Paraoxonase 1 gene polymorphisms influence clinical features of open-angle glaucoma.

Authors: Inagaki, Y  Mashima, Y  Funayama, T  Ohtake, Y  Fuse, N  Yasuda, N  Fukuchi, T  Murakami, A  Hotta, Y 
Citation: Inagaki Y, etal., Graefes Arch Clin Exp Ophthalmol. 2006 Aug;244(8):984-90. Epub 2006 Jan 13.
Pubmed: (View Article at PubMed) PMID:16411107
DOI: Full-text: DOI:10.1007/s00417-005-0200-7

BACKGROUND: The purpose of this study was to determine whether genetic polymorphisms affecting high-density lipoprotein (HDL)-associated antioxidant enzymes were associated with open-angle glaucoma (OAG). The rationale for this study was that the modification of low-density lipoprotein (LDL) by HDL prevents oxidative modification which can then cause dysfunction of endothelial cells. METHODS: We studied 284 normal Japanese controls and 555 Japanese patients with OAG, including primary open-angle glaucoma (POAG) and normal-tension glaucoma (NTG). The possible associations of polymorphisms of PON1/L55M, PON1/Q192R, PON2/S311C, and PAF-AH/V279F with OAG were investigated. We compared the genotype distributions and allele frequency in controls and patient groups. The age at diagnosis, intraocular pressure (IOP) at diagnosis, and visual field score at diagnosis were examined for association with polymorphisms. RESULTS: The distributions of genotypes and allele frequency for the four polymorphisms were not significantly different between any patient group and controls. In NTG patients, 55M carriers of the PON1 gene were significantly older at diagnosis than 55M non-carriers (P=0.001). The IOP at diagnosis was significantly higher in glaucoma patients carrying 192R in the PON1 gene than in patients not carrying 192R (P=0.006). No significant differences were seen in clinical characteristics of OAG patients in relation to other polymorphisms. CONCLUSION: PON1 gene polymorphisms may influence the features of Japanese patients with OAG.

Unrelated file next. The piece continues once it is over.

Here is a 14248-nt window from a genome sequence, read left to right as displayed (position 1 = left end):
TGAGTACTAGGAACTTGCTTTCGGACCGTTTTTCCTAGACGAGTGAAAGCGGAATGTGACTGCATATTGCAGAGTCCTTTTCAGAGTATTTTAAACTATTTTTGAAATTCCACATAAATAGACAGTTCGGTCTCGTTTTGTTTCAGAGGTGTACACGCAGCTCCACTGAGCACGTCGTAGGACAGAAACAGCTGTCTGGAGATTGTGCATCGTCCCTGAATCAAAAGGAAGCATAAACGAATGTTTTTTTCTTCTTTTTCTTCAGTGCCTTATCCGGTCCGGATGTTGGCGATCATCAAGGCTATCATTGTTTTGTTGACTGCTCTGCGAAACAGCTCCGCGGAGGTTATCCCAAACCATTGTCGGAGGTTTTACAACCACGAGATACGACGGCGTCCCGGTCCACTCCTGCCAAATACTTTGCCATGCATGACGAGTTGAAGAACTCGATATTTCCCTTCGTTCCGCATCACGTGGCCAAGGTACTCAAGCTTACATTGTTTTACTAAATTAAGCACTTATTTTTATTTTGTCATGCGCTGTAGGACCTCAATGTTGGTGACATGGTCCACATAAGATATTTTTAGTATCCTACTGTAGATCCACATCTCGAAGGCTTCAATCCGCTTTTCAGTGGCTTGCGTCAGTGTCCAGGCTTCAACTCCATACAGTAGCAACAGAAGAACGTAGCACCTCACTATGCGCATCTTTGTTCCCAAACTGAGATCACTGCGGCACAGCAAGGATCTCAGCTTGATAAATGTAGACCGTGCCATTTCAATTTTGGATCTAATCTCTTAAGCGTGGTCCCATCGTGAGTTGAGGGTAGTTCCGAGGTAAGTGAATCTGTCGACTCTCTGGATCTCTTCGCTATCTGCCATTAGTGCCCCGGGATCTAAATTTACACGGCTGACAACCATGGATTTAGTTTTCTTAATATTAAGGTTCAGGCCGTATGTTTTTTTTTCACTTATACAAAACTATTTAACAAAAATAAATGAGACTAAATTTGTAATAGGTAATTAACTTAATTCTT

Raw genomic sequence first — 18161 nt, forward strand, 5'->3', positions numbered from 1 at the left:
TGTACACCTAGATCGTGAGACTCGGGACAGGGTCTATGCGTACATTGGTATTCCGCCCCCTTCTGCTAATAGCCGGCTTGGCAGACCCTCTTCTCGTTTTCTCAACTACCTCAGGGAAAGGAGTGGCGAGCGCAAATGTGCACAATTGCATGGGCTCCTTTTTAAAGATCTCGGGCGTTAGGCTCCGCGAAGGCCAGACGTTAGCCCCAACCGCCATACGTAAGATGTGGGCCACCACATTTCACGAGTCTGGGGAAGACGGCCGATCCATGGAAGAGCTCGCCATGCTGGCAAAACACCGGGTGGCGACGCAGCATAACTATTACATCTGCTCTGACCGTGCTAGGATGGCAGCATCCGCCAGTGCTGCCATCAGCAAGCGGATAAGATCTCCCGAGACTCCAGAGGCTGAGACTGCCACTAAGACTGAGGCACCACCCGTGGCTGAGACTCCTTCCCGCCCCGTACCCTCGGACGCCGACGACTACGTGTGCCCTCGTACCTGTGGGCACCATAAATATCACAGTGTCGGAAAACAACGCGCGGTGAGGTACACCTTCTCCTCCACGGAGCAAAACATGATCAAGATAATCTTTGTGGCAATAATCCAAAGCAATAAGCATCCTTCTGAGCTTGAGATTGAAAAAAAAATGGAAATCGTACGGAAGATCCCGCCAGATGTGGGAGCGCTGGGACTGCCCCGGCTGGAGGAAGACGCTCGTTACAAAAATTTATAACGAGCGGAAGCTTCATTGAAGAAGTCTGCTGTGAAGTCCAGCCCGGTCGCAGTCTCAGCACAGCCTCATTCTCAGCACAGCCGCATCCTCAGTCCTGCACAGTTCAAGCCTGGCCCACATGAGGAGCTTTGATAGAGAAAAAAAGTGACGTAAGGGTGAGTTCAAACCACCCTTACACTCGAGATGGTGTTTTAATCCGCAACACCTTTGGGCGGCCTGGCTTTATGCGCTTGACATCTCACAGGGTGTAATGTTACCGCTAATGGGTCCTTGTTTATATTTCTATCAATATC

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CRRD ID: 8547552
Created: 2014-02-17
Species: All species
Last Modified: 2014-02-17
Status: ACTIVE


RGD is funded by grant HL64541 from the National Heart, Lung, and Blood Institute on behalf of the NIH.